vacation is over. tomorrow we go back to our non-vacation routines. aside from our quick trip to miami, our days were spent mostly at home where the hours ran into each other and nothing significant was accomplished. we did manage to swim and visit some sea turtles, and omar braved the heat and took the boys to the zoo.
but the rain kept us inside most days and books kept us occupied. the boys are enjoying Saint George and the Dragon, and we’re almost done with The Miraculous Journey of Edward Tulane. they were also introduced to Mr. Rogers’ Neighborhood and elisha can now be heard singing “it’s a beautiful day in the neighborhood…” all around the house.
i continued my reading about the sabbath in the hopes of making it a more integral part of our home. i picked up dan allender’s Sabbath at the library, and while i feel there are some good quotes and sections to pull from the book thus far, much of the book has left me wondering where in the world he’s coming from. “but what does that mean??” was the oft repeated refrain this past week. as one reviewer of the book noted, it seems like much of the book is a stream of consciousness ramble. yet there are some good points. allender focuses on how most of us view the sabbath as simply a “day off” and how that misses much of what the sabbath could and should be. he lists a christian friend’s activities (church, lunch, errands, football, nap, reading, etc.) on a typical sunday and then notes,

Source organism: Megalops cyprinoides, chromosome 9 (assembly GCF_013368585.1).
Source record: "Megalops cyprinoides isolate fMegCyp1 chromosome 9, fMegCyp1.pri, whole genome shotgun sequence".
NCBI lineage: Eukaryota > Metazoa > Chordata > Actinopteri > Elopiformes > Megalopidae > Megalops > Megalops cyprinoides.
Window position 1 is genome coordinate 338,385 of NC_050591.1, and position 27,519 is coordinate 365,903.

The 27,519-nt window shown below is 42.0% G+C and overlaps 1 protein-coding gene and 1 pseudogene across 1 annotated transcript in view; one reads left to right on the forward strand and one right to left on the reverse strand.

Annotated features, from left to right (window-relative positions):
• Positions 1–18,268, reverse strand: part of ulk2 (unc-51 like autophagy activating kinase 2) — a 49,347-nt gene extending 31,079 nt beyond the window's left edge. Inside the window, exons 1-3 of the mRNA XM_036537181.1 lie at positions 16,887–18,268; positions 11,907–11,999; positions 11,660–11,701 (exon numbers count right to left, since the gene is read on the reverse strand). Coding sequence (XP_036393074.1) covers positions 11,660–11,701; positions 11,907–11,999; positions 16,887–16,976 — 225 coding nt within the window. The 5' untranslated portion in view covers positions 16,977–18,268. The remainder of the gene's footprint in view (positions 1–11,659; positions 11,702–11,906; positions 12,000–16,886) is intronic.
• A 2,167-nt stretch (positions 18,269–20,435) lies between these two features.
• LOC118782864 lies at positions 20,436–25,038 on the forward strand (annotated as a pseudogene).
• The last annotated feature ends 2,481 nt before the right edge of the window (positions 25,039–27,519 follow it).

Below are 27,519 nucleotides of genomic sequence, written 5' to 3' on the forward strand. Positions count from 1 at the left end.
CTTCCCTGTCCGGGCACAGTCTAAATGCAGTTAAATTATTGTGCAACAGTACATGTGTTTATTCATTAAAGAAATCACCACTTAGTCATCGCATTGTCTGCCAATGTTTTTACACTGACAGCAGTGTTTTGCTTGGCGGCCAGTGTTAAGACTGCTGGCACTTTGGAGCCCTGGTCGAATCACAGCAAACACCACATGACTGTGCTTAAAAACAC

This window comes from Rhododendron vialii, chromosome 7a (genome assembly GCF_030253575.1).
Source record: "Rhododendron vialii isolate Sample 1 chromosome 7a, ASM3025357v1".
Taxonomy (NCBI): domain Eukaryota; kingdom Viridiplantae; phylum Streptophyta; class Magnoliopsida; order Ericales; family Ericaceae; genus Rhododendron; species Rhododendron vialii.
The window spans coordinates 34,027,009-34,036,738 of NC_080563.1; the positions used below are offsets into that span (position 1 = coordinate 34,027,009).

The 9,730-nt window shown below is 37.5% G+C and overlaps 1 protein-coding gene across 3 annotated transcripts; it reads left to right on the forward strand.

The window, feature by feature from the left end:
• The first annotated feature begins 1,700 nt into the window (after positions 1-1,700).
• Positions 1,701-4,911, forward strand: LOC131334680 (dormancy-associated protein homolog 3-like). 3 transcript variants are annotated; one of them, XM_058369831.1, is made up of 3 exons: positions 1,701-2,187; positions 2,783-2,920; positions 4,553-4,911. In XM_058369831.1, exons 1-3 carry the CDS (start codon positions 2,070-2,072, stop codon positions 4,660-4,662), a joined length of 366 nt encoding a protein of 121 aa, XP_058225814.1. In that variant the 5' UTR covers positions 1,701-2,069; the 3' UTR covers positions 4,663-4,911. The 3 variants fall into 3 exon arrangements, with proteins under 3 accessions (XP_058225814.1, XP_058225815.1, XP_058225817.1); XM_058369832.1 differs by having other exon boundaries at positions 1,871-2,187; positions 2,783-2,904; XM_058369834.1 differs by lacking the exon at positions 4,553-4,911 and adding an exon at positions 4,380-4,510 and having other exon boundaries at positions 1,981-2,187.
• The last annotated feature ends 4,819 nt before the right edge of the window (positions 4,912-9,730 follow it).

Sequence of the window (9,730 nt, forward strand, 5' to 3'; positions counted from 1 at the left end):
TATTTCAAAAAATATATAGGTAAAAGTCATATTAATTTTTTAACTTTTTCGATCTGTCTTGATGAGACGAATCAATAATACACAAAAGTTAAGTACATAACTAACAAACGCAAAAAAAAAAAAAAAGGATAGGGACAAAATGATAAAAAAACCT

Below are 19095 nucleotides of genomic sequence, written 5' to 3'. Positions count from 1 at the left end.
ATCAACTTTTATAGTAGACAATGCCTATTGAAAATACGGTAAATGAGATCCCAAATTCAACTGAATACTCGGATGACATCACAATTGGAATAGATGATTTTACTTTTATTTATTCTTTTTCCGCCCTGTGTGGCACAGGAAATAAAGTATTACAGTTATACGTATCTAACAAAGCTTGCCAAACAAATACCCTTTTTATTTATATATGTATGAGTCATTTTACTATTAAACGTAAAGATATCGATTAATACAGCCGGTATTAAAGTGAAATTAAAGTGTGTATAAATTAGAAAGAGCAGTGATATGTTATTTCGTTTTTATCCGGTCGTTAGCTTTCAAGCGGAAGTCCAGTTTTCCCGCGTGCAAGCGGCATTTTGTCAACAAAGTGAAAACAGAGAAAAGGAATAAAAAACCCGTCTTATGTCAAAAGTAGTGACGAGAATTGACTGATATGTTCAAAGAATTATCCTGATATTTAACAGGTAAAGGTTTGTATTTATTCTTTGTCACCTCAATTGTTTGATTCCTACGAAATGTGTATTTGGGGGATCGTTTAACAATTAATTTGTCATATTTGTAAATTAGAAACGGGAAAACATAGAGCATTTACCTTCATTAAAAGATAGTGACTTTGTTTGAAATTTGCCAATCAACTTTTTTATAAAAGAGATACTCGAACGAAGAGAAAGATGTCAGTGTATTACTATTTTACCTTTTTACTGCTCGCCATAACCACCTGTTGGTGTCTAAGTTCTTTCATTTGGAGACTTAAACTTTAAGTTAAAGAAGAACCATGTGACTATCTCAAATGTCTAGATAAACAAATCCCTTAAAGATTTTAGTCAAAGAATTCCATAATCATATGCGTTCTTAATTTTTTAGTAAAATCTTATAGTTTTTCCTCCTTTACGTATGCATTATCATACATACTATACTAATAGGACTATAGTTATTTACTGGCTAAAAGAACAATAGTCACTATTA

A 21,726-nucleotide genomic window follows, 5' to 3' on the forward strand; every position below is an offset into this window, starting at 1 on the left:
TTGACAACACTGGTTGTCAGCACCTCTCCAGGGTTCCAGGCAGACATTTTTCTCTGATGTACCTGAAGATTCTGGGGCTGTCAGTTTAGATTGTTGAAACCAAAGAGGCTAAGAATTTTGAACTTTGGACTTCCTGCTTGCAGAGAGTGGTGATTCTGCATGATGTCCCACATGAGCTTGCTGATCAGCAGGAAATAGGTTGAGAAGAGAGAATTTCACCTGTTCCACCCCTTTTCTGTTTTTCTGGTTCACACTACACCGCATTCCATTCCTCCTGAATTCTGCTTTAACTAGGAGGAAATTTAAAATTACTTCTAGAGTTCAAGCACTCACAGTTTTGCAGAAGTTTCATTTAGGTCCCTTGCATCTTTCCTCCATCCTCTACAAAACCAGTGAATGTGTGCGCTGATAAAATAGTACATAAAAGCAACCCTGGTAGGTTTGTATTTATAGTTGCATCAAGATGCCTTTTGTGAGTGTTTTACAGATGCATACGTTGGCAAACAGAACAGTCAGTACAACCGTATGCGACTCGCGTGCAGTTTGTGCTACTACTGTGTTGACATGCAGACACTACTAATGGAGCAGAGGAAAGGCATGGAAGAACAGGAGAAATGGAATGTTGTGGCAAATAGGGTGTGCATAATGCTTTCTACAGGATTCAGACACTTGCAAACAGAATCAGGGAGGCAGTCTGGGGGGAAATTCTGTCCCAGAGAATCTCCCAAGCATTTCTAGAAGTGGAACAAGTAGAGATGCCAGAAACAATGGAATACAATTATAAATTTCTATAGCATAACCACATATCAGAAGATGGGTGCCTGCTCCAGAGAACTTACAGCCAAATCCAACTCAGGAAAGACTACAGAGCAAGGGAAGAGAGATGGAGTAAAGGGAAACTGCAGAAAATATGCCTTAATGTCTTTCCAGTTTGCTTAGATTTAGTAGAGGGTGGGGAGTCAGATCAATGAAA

My friend’s day was merely time off from work. Eugene Peterson calls this version of a Sabbath a “bastard Sabbath.” Weekends in America are, for many, a secular Sabbath that misses the glory of what God has called us to enjoy. p24
“enjoyment” is an overarching theme allender pushes us to think about. allender also notes how the sabbath takes work. it is work to prepare for it and work to reflect on previous sabbaths in order to better prepare and enjoy the next.
The key word is intentionality. Joy doesn’t just happen, nor is it served up on demand…Sabbath joy is part mysterious surprise preceded by much planning and preparation. The Sabbath calls us to receive and to create with God the delight he gives and invites us to orchestrate for his glory. It requires surrender and imagination. p62
hopefully, as i finish the book the good quotes will start to outnumber the more bewildering passages.